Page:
Two different and quite distinct narrators tell their stories in Park Life: Craig, an ambitious twenty-five year old and forty year old Susan just arrived from the countryside a refugee from her marriage, with little idea of what she’ll do next.
“The sun shone as I left the flat this morning with my partially completed application forms in a carrier bag. I didn’t button my mac and lifted my face to the light as I walked to the bus stop. I almost allowed myself to feel optimistic.
As I took a deep breath to fortify me, I got a gulp of exhaust fumes and began to cough. Petite ladies shrouded head to foot in black turned to look and gathered small children to them as I spluttered. Surely they weren’t afraid of me? But, as I looked around, it was obvious I was the one who looked out of place. No one stopped to ask if I was OK. I dropped my head and hurried to the stop. While I waited, I was careful not to look into the broken windows of the abandoned industrial building behind me. I’m sure the only movement behind the jagged edges of the glass was pigeons enjoying a well-appointed roost. I just didn’t want to look too closely.”
Soon Susan has a job in a Kings Heath café, has made friends with her next door neighbour Craig and begun to look into the business of dissolving her marriage. Her eighteen-year-old son away at university – is furious with her, and Susan is left feeling like the bad guy. Susan has more big decisions to make when her estranged husband is injured in a car accident. Craig meanwhile makes a life-changing discovery, and has a lot of decisions to make about how he deals with that, his attraction to his boss and the changing fortunes of the company that he works for. These two quite different people find they are able to help one another – and strike up a nice friendship.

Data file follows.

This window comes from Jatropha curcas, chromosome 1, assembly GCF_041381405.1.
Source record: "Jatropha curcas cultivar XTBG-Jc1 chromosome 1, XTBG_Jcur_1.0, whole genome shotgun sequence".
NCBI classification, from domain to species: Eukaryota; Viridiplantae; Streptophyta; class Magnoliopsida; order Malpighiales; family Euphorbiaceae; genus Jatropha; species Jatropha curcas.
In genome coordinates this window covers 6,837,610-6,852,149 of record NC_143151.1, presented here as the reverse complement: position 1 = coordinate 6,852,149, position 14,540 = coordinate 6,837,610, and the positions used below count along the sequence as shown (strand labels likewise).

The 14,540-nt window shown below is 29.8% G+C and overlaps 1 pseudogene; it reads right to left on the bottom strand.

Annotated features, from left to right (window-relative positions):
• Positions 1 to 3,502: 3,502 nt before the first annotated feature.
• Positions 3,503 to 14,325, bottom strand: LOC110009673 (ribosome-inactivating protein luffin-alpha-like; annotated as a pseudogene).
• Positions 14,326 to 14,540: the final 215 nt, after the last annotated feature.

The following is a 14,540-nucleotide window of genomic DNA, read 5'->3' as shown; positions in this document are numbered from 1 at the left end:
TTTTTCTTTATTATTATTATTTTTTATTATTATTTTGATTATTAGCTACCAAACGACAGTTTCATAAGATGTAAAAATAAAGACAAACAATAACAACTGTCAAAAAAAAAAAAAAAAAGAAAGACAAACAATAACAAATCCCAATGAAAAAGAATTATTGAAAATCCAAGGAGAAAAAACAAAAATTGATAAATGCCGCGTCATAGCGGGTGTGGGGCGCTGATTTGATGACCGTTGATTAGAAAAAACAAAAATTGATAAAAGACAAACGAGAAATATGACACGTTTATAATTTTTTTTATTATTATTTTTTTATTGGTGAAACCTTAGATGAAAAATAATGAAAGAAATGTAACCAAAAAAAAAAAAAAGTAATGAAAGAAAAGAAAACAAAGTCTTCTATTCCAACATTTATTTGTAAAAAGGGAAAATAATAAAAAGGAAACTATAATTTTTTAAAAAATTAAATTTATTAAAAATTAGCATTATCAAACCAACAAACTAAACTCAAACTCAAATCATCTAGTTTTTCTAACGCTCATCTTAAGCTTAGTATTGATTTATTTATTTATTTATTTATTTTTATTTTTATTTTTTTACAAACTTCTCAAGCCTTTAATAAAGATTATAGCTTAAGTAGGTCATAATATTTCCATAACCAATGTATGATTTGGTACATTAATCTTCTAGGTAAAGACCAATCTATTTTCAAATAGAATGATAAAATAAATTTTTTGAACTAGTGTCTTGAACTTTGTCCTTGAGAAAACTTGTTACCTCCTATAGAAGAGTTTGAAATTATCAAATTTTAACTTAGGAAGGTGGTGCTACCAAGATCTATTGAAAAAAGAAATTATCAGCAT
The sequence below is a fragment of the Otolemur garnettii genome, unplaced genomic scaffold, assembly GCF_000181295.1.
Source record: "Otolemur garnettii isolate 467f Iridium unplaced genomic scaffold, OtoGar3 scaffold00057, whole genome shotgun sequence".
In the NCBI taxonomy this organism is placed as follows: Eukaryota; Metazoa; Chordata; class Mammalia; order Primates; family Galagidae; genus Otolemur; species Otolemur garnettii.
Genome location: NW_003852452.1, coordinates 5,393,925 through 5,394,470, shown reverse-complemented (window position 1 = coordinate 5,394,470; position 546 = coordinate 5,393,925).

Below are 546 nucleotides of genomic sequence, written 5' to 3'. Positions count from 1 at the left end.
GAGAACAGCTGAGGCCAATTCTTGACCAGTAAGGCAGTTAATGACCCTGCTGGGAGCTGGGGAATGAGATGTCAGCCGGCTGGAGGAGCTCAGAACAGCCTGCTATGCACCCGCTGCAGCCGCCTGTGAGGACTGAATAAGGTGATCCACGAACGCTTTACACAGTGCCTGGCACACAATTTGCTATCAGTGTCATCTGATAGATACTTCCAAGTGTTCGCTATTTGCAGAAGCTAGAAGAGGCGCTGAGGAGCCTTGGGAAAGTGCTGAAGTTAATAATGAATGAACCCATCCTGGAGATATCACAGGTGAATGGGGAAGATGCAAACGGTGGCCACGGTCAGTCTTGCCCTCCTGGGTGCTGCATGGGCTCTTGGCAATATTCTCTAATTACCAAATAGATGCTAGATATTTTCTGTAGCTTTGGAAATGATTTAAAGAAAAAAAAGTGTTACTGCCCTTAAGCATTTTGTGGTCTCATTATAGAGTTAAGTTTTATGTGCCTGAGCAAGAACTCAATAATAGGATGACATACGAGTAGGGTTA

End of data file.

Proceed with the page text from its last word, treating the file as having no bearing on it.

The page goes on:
Birmingham is sympathetically and accurately reproduced – and I so enjoyed being able to picture the sitting so clearly, even the buses are right. The people of Birmingham are an eclectic mix – and this is faithfully reproduced in this novel, the voices are recognisably modern and realistic. The situations that these engaging characters find themselves in are very current, the kind of concerns anyone can imagine themselves in. I liked these characters so much; that I can imagine hearing more of them in the future (although I know the author has no plans for a sequel so far) Sometimes Birmingham is not very good at shouting about what a great city this is – it is a great city! So I love the fact that this novel celebrates South Birmingham in a realistic and positive way. I am sure many readers will enjoy this novel – no matter where they live, but dwellers of South Birmingham will love spending time behind the hallowed gates of Moseley Park, strolling through Cannon Hill, bussing it along the Moseley Road and taking tea in a (fictional) café in Kings Heath.
Park Life is a nice light entertaining read; I enjoyed the setting so much and couldn’t help but come to care about these characters. I particularly like Susan – who is about my age – and worried about her a good deal – I really had to keep on reading earlier today to find out how things would pan out for her.